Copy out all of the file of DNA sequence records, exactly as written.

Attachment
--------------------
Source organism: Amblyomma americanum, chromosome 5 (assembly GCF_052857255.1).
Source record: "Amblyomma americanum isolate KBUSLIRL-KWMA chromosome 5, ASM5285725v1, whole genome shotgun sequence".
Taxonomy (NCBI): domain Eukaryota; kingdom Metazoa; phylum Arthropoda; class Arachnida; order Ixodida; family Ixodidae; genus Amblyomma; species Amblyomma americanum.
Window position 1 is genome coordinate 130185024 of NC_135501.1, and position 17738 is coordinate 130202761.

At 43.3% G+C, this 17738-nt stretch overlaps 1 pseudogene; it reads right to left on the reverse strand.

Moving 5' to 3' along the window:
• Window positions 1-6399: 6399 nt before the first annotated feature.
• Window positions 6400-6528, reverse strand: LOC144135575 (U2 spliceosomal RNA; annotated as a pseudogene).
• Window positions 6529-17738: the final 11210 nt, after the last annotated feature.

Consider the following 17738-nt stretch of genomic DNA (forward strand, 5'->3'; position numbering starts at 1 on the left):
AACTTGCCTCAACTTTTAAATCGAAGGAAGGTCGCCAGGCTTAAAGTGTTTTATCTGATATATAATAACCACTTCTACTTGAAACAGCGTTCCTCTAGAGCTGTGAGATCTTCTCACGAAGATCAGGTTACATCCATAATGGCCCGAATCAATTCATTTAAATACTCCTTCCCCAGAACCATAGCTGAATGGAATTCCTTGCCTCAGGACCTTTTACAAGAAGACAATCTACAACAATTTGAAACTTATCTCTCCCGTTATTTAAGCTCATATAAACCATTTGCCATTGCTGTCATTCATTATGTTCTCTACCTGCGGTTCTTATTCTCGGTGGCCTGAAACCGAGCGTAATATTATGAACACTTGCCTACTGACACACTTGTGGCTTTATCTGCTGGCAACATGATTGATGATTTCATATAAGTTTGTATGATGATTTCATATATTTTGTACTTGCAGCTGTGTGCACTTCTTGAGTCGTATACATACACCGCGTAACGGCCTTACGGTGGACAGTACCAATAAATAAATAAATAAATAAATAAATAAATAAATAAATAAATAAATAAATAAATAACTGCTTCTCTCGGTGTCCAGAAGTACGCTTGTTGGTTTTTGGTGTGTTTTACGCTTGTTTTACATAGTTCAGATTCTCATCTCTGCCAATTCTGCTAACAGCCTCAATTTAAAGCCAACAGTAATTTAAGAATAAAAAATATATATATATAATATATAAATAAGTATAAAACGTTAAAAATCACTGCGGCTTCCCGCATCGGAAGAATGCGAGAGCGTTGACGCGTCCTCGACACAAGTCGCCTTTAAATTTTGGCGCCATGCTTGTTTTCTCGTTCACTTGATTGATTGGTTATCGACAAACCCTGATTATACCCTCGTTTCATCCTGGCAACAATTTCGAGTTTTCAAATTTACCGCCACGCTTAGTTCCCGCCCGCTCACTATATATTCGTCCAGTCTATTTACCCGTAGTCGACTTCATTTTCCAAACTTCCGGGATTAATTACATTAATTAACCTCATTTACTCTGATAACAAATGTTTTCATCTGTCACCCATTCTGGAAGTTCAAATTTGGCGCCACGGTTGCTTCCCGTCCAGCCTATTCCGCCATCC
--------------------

Source organism: Amblyomma americanum, chromosome 5 (assembly GCF_052857255.1).
Source record: "Amblyomma americanum isolate KBUSLIRL-KWMA chromosome 5, ASM5285725v1, whole genome shotgun sequence".
Taxonomy (NCBI): domain Eukaryota; kingdom Metazoa; phylum Arthropoda; class Arachnida; order Ixodida; family Ixodidae; genus Amblyomma; species Amblyomma americanum.
Window position 1 is genome coordinate 130185024 of NC_135501.1, and position 17738 is coordinate 130202761.

At 43.3% G+C, this 17738-nt stretch overlaps 1 pseudogene; it reads right to left on the reverse strand.

Moving 5' to 3' along the window:
• Window positions 1-6399: 6399 nt before the first annotated feature.
• Window positions 6400-6528, reverse strand: LOC144135575 (U2 spliceosomal RNA; annotated as a pseudogene).
• Window positions 6529-17738: the final 11210 nt, after the last annotated feature.

Consider the following 17738-nt stretch of genomic DNA (forward strand, 5'->3'; position numbering starts at 1 on the left):
AACTTGCCTCAACTTTTAAATCGAAGGAAGGTCGCCAGGCTTAAAGTGTTTTATCTGATATATAATAACCACTTCTACTTGAAACAGCGTTCCTCTAGAGCTGTGAGATCTTCTCACGAAGATCAGGTTACATCCATAATGGCCCGAATCAATTCATTTAAATACTCCTTCCCCAGAACCATAGCTGAATGGAATTCCTTGCCTCAGGACCTTTTACAAGAAGACAATCTACAACAATTTGAAACTTATCTCTCCCGTTATTTAAGCTCATATAAACCATTTGCCATTGCTGTCATTCATTATGTTCTCTACCTGCGGTTCTTATTCTCGGTGGCCTGAAACCGAGCGTAATATTATGAACACTTGCCTACTGACACACTTGTGGCTTTATCTGCTGGCAACATGATTGATGATTTCATATAAGTTTGTATGATGATTTCATATATTTTGTACTTGCAGCTGTGTGCACTTCTTGAGTCGTATACATACACCGCGTAACGGCCTTACGGTGGACAGTACCAATAAATAAATAAATAAATAAATAAATAAATAAATAAATAAATAAATAAATAAATAACTGCTTCTCTCGGTGTCCAGAAGTACGCTTGTTGGTTTTTGGTGTGTTTTACGCTTGTTTTACATAGTTCAGATTCTCATCTCTGCCAATTCTGCTAACAGCCTCAATTTAAAGCCAACAGTAATTTAAGAATAAAAAATATATATATATAATATATAAATAAGTATAAAACGTTAAAAATCACTGCGGCTTCCCGCATCGGAAGAATGCGAGAGCGTTGACGCGTCCTCGACACAAGTCGCCTTTAAATTTTGGCGCCATGCTTGTTTTCTCGTTCACTTGATTGATTGGTTATCGACAAACCCTGATTATACCCTCGTTTCATCCTGGCAACAATTTCGAGTTTTCAAATTTACCGCCACGCTTAGTTCCCGCCCGCTCACTATATATTCGTCCAGTCTATTTACCCGTAGTCGACTTCATTTTCCAAACTTCCGGGATTAATTACATTAATTAACCTCATTTACTCTGATAACAAATGTTTTCATCTGTCACCCATTCTGGAAGTTCAAATTTGGCGCCACGGTTGCTTCCCGTCCAGCCTATTCCGCCATCC